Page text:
Titone Ceramic cartridges are unaffected by temperature and humidity. They do not deteriorate on the shelf or in equipment, as crystals do. The ceramic principle is an original discovery and development of the Sonotone laboratories. The demand for Titone is growing daily. More and more quality-conscious manufacturers are specifying Titone for original equipment. The same high quality is available to you in every Titone ceramic pickup cartridge.”

Perhaps the most popular stereo cartridge beginning in the late 1950s was the 8TA stereo cartridge (right). Sonotone also made a wide variety of low cost replacement cartridges and needle assemblies. The replacement cartridge catalog contained 5700 cross-references which are too long to reproduce on this page.



In 1959, I started my first job as an engineer at Sonotone. I began in phonograph cartridges, but the following year I had to take a leave of absence for a six-month tour of duty in the Signal Corps. Sonotone had a history of supplying the military with various equipments. With the recommendation of Raul Ferillo at Sonotone, I was able to be assigned to the Audio Development Section of the US Amy Signal Research and Development Laboratory at Ft. Monmouth, New Jersey. When I returned to Sonotone, there was a position available for me to work in microphone research and development and I took that. In addition to designing microphones, part of my time was also spent on developing new Sonotone loudspeaker products. I stayed with Sonotone for eight years.

In 1959, Norman Dieter, Jr. was the chief engineer in charge of cartridges and tape heads. He reported to Harry Pearson, director of research. After Norman left in the mid sixties, Sam Shatavsky, who was the engineer responsible for tape head development, replaced him. Tape heads were discontinued about 1965.
Phil Kantrowitz



was a senior design engineer. He started at Sonotone in 1954. Phil wrote several papers for the Audio Engineering Society while he was employed at Sonotone. His first paper was titled Reproduction distortion--It's Measurement and Influence on Stereo Phonograph Cartridge Design and was presented at the Twelfth Annual Convention of The AES in October, 1960. I advised and assisted him in preparing his second paper; Distortion Measurements of High-Frequency Loudspeakers presented at the Thirteenth Annual Convention in October, 1961. In the next few years Phil presented even more papers titled: High frequency Stylus-Groove Relationships In Phonograph Cartridge Transducers (1962), Mechanical Impedance Measurements at the Stylus of Stereo Phonograph Cartridge Transducers, Electrical Loading Networks for Stereo Phonograph Cartridge Transducers, and Transducer Development for the Artificial Heart or Heart Assist Devices (1967). Phil was also a member of the SMPTE and IEEE.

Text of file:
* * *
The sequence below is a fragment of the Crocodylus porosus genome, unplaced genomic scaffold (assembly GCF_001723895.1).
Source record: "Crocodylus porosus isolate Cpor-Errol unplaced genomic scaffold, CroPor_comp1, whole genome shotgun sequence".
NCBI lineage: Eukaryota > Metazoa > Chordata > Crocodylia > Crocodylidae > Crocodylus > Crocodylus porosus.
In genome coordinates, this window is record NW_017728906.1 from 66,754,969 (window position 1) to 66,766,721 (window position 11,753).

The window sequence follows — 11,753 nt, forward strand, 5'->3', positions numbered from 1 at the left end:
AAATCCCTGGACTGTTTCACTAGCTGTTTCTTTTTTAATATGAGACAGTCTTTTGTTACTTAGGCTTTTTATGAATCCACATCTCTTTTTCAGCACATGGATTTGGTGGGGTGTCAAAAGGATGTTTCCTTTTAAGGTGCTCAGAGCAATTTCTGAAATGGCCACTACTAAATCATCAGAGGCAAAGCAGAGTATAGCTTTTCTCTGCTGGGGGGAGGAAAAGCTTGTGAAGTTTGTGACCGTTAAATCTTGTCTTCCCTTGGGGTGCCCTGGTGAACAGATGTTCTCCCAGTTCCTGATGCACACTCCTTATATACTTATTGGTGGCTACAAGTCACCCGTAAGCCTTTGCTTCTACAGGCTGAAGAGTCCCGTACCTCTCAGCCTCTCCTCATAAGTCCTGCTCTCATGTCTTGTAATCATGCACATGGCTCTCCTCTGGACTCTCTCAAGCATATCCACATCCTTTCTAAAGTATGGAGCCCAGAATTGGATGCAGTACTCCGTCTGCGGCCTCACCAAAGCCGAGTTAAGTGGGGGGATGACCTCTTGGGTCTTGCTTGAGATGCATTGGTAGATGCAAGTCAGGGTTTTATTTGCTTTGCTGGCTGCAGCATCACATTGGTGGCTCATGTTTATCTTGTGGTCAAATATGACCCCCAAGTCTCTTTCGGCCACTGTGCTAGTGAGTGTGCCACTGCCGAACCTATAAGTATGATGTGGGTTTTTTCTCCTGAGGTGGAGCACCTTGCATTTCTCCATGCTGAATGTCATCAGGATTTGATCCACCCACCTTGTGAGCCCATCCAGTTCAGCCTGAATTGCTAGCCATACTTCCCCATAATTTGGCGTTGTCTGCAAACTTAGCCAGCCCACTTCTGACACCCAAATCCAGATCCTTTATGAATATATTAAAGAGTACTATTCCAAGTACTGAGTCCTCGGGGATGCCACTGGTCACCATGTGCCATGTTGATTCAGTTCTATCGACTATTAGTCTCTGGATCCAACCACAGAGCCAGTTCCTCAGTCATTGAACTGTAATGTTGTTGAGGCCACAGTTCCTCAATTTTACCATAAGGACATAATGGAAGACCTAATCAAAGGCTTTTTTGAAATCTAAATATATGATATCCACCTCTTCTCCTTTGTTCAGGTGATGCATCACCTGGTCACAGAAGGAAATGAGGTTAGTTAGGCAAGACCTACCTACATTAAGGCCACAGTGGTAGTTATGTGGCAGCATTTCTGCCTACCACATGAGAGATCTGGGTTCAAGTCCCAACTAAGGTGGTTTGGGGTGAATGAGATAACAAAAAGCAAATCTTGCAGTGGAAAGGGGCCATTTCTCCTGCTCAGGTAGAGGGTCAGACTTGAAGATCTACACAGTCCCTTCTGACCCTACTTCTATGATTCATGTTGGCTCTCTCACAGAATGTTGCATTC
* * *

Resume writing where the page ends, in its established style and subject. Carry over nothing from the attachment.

Cartridges were tested in a room with controlled temperature and humidity. Ballantine AC voltmeters were used throughout the lab as they had a linear dB scale. Test records such as Cook 10LP and Westrex were used. Sound Apparatus chart recorders were used, including a special dual channel recorder with doublewide paper. Response and separation could be displayed at the same time.

In 1962, the CBS STR 100 test record became available. It was adapted for use with the General Radio 1521-A Graphic level recorder. The January-February 1962 issue of the General Radio Experimenter contained an article titled "Automatic Measurement of Phonograph Reproducers" by B.B. Bauer. An automatic start circuit was described using the 1000 cycle tone at the beginning of each glide to automatically start the chart recorder. Arnold Schwartz and A. Gust at CBS developed this. It became a standard test at Sonotone.